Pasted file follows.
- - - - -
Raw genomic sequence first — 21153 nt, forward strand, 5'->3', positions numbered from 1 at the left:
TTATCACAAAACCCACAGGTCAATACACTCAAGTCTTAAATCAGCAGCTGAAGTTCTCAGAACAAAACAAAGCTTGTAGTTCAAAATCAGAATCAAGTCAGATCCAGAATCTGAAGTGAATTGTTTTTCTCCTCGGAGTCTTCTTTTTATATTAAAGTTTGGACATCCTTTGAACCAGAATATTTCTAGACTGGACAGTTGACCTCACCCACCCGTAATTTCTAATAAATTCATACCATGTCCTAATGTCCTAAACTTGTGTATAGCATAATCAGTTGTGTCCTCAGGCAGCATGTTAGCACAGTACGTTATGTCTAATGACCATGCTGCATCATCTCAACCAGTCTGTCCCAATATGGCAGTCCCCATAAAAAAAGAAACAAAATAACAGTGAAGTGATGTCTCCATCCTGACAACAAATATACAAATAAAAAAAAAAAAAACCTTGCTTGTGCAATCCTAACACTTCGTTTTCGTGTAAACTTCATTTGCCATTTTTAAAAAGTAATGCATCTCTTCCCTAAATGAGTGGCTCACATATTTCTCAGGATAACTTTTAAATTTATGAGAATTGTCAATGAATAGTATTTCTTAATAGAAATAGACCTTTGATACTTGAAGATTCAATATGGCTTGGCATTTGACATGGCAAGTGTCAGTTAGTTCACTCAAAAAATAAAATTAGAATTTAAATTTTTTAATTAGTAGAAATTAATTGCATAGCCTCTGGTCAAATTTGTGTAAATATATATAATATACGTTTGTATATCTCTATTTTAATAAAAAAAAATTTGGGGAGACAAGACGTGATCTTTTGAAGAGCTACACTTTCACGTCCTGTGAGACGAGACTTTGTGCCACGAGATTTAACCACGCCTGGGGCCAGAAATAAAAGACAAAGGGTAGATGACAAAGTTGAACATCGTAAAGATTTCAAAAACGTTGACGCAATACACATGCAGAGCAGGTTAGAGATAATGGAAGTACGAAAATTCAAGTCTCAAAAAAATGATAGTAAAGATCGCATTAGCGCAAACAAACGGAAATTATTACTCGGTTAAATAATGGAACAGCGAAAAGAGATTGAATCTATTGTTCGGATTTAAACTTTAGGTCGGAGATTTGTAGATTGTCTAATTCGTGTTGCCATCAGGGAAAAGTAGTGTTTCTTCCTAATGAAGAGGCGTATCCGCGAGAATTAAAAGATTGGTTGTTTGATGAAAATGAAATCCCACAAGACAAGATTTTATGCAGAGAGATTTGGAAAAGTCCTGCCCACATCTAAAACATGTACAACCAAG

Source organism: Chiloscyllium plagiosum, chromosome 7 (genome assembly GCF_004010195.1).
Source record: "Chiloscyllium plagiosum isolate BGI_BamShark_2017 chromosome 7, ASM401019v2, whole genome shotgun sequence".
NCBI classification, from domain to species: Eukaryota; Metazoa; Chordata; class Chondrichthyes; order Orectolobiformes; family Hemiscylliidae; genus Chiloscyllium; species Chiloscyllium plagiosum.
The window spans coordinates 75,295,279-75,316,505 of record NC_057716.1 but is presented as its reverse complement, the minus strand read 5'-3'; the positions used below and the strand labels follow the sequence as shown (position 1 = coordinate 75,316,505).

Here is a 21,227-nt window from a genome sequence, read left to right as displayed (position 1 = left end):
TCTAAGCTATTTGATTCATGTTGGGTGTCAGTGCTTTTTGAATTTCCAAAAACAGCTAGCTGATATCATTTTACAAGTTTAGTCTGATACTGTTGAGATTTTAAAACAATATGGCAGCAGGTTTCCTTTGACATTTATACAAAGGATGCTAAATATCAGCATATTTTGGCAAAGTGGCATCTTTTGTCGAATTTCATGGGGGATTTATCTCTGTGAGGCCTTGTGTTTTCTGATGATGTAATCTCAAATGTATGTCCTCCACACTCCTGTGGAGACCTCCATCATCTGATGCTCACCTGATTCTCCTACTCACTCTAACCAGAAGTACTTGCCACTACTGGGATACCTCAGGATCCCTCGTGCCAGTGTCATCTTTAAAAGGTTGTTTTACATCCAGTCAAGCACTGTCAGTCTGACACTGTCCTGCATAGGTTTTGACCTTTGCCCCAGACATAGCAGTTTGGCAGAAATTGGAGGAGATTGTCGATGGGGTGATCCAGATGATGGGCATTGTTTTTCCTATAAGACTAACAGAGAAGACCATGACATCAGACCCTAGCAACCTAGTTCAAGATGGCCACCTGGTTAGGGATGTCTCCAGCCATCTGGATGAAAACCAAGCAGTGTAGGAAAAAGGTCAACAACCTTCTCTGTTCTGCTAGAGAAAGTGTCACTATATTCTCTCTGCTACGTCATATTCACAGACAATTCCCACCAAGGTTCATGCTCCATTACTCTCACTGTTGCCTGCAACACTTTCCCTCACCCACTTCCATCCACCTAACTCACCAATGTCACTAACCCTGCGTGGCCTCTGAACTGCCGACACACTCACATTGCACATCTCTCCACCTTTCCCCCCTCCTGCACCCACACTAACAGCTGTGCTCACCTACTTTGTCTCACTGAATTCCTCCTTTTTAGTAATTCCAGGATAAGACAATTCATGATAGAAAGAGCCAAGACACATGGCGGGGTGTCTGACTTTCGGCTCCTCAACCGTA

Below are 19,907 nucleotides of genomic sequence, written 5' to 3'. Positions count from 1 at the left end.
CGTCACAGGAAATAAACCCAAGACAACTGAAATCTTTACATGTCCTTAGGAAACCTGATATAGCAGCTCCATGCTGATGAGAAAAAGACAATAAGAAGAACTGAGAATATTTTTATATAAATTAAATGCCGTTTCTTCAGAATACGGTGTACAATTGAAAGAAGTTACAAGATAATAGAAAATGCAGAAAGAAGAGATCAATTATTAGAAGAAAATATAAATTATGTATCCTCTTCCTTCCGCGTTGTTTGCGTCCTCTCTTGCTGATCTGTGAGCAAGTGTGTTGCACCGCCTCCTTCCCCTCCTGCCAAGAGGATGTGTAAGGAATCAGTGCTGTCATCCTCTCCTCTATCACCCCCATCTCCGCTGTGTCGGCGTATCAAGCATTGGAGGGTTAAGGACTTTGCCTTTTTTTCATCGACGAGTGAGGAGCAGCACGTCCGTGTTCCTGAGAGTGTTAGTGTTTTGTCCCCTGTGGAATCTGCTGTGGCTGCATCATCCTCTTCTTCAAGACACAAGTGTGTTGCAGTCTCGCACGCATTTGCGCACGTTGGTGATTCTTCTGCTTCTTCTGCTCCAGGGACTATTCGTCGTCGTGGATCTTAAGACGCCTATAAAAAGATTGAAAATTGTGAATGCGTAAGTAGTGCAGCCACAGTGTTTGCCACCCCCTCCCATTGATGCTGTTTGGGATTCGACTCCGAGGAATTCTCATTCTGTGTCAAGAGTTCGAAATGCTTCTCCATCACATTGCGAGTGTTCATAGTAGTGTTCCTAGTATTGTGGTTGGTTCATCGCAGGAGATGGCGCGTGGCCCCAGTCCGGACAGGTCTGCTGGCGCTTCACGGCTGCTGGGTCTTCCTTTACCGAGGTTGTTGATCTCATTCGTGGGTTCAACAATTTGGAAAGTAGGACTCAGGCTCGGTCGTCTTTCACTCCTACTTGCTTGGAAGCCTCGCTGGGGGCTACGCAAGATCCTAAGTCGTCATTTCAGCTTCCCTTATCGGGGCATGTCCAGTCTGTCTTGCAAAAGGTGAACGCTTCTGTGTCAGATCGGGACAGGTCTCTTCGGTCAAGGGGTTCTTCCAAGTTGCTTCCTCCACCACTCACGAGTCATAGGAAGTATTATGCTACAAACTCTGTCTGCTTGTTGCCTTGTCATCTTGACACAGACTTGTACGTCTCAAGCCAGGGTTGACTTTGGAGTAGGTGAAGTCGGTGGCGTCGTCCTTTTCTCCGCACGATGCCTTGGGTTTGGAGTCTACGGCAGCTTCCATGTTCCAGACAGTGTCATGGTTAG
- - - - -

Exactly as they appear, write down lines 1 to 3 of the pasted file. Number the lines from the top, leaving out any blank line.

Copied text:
Raw genomic sequence first — 21153 nt, forward strand, 5'->3', positions numbered from 1 at the left:
TTATCACAAAACCCACAGGTCAATACACTCAAGTCTTAAATCAGCAGCTGAAGTTCTCAGAACAAAACAAAGCTTGTAGTTCAAAATCAGAATCAAGTCAGATCCAGAATCTGAAGTGAATTGTTTTTCTCCTCGGAGTCTTCTTTTTATATTAAAGTTTGGACATCCTTTGAACCAGAATATTTCTAGACTGGACAGTTGACCTCACCCACCCGTAATTTCTAATAAATTCATACCATGTCCTAATGTCCTAAACTTGTGTATAGCATAATCAGTTGTGTCCTCAGGCAGCATGTTAGCACAGTACGTTATGTCTAATGACCATGCTGCATCATCTCAACCAGTCTGTCCCAATATGGCAGTCCCCATAAAAAAAGAAACAAAATAACAGTGAAGTGATGTCTCCATCCTGACAACAAATATACAAATAAAAAAAAAAAAAACCTTGCTTGTGCAATCCTAACACTTCGTTTTCGTGTAAACTTCATTTGCCATTTTTAAAAAGTAATGCATCTCTTCCCTAAATGAGTGGCTCACATATTTCTCAGGATAACTTTTAAATTTATGAGAATTGTCAATGAATAGTATTTCTTAATAGAAATAGACCTTTGATACTTGAAGATTCAATATGGCTTGGCATTTGACATGGCAAGTGTCAGTTAGTTCACTCAAAAAATAAAATTAGAATTTAAATTTTTTAATTAGTAGAAATTAATTGCATAGCCTCTGGTCAAATTTGTGTAAATATATATAATATACGTTTGTATATCTCTATTTTAATAAAAAAAAATTTGGGGAGACAAGACGTGATCTTTTGAAGAGCTACACTTTCACGTCCTGTGAGACGAGACTTTGTGCCACGAGATTTAACCACGCCTGGGGCCAGAAATAAAAGACAAAGGGTAGATGACAAAGTTGAACATCGTAAAGATTTCAAAAACGTTGACGCAATACACATGCAGAGCAGGTTAGAGATAATGGAAGTACGAAAATTCAAGTCTCAAAAAAATGATAGTAAAGATCGCATTAGCGCAAACAAACGGAAATTATTACTCGGTTAAATAATGGAACAGCGAAAAGAGATTGAATCTATTGTTCGGATTTAAACTTTAGGTCGGAGATTTGTAGATTGTCTAATTCGTGTTGCCATCAGGGAAAAGTAGTGTTTCTTCCTAATGAAGAGGCGTATCCGCGAGAATTAAAAGATTGGTTGTTTGATGAAAATGAAATCCCACAAGACAAGATTTTATGCAGAGAGATTTGGAAAAGTCCTGCCCACATCTAAAACATGTACAACCAAG

Source organism: Chiloscyllium plagiosum, chromosome 7 (genome assembly GCF_004010195.1).